Portland Reaches Agreement With Police Union As New Study Sheds Light On Low Officer Morale

Portland reaches agreement with police union as new study sheds light on low officer morale

Portland, Oregon and its major police union reached a tentative contract agreement Tuesday, as a new study indicates morale among the ranks and distrust in city leadership is at a record high.

Mayor Ted Wheeler announced the city’s new collective bargaining agreement with the Portland Police Association (PPA) negotiators “an investment in accountable and forward-thinking policing and includes the ability for Portland Street.” The mayor’s office said the agreement is tentative and “does not include a body worn camera policy which will continue to be negotiated by the parties.”

KOIN reported that body cameras were recommended by the federal government after the Justice Department found the Portland Police Bureau was not in compliance with a 2014 joint settlement following its investigation into the use of force used during 2020’s ongoing demonstrations in Portland.

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This comes after a new independent study sheds light on declining morale with the ranks at the Portland Police Bureau. The 80-page report, conducted by an independent law enforcement investigative agency called the OIR Group, was based on information collected from voluntary surveys of 277 employees – 27 percent of the entire bureau – and interviews with the police department’s management, city commissioners, other city ​​staff, and retired officers, Portland Mercury reported.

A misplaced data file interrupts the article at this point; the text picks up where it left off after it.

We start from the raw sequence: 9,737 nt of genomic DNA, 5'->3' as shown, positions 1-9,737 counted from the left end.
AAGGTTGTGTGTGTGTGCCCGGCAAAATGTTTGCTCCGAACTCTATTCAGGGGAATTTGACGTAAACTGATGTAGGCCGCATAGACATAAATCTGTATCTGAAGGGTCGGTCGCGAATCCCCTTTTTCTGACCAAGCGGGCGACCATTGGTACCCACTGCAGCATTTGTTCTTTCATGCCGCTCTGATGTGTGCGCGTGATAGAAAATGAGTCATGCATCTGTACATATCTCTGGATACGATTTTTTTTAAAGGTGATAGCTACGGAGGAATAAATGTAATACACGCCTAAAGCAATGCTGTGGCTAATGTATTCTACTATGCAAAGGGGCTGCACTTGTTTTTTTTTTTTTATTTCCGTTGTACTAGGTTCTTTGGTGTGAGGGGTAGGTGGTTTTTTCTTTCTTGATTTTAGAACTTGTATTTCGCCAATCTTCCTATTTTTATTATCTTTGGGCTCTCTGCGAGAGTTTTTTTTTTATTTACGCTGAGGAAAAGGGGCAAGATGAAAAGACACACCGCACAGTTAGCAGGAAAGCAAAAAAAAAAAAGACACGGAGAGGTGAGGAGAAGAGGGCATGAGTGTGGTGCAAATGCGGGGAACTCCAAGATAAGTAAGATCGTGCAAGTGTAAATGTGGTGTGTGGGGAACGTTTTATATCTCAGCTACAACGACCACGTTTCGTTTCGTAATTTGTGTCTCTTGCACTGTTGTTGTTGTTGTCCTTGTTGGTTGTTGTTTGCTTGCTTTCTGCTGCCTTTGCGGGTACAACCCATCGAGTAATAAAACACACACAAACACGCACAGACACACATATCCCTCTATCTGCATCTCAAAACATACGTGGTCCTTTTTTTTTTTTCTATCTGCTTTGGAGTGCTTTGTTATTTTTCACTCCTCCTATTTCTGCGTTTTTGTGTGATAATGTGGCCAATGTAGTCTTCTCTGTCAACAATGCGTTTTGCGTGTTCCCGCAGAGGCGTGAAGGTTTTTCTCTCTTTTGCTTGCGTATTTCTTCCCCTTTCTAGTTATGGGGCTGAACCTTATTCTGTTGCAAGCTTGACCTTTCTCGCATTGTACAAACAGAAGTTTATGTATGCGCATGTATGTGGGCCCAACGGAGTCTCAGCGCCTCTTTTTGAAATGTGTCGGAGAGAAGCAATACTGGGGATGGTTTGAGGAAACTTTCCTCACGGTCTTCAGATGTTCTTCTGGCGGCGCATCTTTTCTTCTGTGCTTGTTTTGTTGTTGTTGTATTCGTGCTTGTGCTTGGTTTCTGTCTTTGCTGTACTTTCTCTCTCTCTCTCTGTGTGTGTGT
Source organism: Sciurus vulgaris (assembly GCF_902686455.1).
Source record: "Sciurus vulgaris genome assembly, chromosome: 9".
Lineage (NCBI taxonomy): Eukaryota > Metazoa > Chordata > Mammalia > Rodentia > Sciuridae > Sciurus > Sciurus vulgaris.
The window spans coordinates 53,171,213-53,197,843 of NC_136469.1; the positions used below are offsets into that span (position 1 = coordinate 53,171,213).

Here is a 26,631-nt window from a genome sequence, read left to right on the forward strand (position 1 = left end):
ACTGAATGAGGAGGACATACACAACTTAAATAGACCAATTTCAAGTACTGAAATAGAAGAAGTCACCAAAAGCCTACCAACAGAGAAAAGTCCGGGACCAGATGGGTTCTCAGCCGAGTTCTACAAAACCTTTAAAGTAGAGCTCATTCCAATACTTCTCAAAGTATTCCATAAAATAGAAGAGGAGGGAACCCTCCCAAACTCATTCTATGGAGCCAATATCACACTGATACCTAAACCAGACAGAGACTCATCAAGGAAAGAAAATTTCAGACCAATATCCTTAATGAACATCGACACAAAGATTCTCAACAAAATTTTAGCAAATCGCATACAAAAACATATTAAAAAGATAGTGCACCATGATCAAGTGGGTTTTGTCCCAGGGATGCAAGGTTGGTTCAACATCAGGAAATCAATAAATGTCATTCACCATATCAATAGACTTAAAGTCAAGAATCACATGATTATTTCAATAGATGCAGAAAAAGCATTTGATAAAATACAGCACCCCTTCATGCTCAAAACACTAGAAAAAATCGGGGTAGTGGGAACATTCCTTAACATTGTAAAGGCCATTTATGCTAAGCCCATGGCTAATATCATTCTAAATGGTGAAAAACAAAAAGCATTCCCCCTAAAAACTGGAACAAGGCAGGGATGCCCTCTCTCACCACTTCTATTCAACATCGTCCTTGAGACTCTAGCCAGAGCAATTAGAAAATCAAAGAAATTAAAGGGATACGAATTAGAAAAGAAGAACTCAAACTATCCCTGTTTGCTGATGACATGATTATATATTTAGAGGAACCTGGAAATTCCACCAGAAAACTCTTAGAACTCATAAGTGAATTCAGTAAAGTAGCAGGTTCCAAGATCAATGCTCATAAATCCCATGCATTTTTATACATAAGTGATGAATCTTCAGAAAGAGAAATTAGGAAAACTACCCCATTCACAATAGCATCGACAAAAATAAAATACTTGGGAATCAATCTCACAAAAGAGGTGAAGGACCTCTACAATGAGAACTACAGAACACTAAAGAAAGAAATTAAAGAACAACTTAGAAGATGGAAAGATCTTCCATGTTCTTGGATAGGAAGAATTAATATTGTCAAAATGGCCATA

“The repeated references to a ‘lack of support’ from the city government seemed even more acute than frustrations with protesters – and have seemingly contributed to a self-perpetuating dynamic of distrust and resentment,” the report stated. “Such feelings are particularly focused against those in the city government who are perceived to be ‘anti-police’ and therefore undermining to Bureau operations.”

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The mayor’s office said the full agreement would be publicly provided next week, no later than Tuesday. A public question and answer session with City negotiators Steven Schuback and Heidi Brown is scheduled Thursday. The agreement will be brought to Council for public testimony on Feb. 17.

The ordinance is scheduled to then come back to council for a vote on Feb. 24, the mayor’s office said in its statement, declining to comment further at this time.

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